A co-founder of the Islamic Army of Iraq, the Sunni group fighting alongside the Islamic State of Iraq and the Levant (Isis), has issued an ultimatum to Iraqi Prime Minister Nouri al-Maliki's regime that the insurgents will storm Baghdad if he does not resign.
"If Maliki does not step down, then there is no doubt that we are moving on Baghdad," Sheikh Ahmed al-Dabash told the Daily Telegraph. "We will go all the way."
Dabash, 47, said that the group does not share the extremist views of Isis but they have a common goal of overthrowing Maliki's Shia government.
"We are here to fight any occupation, whether American or Iranian. We have a common enemy with Isis now, and for this we are fighting together," he said.
Al-Dabash fought against the 2003 US invasion as part of a Sunni insurgency and went on to form the Islamic Army of Iraq to fight the Allied troops which made him a key US terrorist target.
"Maliki must first be deposed," said the commander. "Then we demand the fragmentation of Iraq into three autonomous regions, with Sunnis, Shia and Kurds sharing resources equally.
"And finally we need compensation for the one and half million Iraqis, most of them Sunnis, who have been killed at the hands of the Americans and the Maliki regime."
He claims the belief, that a few hundred Isis militants took control of large swathes of northern Iraq without any help, is a myth. Sunnis of different creeds have joined forces to tackle the Shia-led government.
"Is it possible that a few hundred Isis jihadists can take the whole of Mosul?," asked Dabash.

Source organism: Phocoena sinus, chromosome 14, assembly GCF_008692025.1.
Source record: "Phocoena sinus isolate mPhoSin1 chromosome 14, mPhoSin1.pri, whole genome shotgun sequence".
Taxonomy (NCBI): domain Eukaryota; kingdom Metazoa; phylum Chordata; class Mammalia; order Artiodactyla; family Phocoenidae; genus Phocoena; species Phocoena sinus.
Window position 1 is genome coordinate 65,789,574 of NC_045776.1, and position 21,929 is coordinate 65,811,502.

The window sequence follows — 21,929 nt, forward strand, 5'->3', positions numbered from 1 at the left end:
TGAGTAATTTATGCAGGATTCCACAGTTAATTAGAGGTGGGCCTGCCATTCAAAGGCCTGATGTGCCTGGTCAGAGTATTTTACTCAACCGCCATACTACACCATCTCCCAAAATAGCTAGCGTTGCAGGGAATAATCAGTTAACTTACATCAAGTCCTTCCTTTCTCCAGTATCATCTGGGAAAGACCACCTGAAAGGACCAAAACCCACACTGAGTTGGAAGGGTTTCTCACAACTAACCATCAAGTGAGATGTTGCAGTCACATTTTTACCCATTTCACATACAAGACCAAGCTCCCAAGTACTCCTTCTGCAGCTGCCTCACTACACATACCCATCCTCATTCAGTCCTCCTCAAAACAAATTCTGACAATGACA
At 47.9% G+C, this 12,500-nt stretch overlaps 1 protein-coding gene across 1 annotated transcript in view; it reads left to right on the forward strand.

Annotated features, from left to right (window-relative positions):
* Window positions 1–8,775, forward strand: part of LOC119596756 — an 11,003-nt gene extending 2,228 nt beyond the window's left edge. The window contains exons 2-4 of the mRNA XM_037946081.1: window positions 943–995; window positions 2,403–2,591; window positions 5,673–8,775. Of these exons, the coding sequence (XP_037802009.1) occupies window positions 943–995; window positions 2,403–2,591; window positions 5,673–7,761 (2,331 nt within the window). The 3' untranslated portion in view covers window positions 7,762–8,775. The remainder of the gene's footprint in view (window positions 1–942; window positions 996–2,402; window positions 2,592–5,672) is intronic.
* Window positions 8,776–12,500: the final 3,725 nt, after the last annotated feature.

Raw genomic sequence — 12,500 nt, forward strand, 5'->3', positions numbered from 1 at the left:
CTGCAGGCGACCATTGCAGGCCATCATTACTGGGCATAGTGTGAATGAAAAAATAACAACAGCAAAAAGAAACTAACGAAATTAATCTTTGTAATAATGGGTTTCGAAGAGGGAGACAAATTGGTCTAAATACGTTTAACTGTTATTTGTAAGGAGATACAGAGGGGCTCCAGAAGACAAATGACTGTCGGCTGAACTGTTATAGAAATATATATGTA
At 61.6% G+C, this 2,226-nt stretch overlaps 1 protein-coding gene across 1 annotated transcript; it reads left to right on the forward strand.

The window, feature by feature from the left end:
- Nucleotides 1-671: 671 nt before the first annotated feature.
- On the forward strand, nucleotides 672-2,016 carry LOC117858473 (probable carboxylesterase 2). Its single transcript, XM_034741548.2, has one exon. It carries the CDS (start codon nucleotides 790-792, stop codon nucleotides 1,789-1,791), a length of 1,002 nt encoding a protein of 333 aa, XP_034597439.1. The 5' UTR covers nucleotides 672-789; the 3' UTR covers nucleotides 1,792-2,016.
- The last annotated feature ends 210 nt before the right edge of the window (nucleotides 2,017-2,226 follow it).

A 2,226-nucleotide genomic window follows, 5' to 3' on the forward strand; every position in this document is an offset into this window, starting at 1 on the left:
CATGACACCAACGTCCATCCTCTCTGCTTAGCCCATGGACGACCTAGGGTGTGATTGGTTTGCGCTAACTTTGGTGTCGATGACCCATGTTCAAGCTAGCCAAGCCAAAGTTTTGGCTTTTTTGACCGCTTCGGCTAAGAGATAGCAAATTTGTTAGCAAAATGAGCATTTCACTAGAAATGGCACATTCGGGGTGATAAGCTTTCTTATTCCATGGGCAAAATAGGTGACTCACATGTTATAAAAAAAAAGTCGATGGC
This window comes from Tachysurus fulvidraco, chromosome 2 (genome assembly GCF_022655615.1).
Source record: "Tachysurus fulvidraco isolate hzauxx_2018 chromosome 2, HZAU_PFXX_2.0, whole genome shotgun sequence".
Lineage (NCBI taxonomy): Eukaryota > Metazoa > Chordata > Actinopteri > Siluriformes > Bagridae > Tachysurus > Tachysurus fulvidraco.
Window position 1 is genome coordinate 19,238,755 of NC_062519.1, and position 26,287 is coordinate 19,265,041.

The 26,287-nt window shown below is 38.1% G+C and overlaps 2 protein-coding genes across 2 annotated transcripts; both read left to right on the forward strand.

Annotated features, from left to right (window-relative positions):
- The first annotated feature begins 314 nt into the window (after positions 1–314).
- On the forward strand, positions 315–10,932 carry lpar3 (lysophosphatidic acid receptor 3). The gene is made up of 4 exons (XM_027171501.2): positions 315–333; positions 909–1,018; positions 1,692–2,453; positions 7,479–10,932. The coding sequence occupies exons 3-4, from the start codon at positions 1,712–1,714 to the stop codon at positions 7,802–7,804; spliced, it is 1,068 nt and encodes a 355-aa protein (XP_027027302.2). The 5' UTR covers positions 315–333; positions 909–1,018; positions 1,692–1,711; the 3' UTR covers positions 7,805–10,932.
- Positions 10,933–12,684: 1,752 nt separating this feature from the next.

"No. All the Sunni tribes have come out against Maliki. And there are parts of the military, Baathists from the time of Saddam Hussein, clerics, everyone came out for the oppression that we have been suffering.
"The call by the Shia sheikhs to their people to fight is going to lead to a civil war," said Dabash. "We hope they will retreat from this but if they do not then we are ready. All the Sunnis now are in one direction."
Speaking of the Sunni "awakening", the army chief lays responsibility at the feet of the US invasion for creating an enivronment of "oppression and violence" for young Iraqis.
"Those who are 18 today were children ten years ago. They grew up in a hateful environment," he said.
"They have seen too much oppression and violence; first by the Americans, and then by the Iraqi government who came to power on an American tank. Now, they are eager to bite off the head of the snake."
Al-Dabash says that, despite the alliance with Isis, the two groups do not share similar policies, with the Islamic Army of Iraq wanting to create a confederation in Iraq rather than an Islamic caliphate.
"We are not extreme like Isis, and we disagree with their policies. We reject using Sharia. We want a constitution under civil law."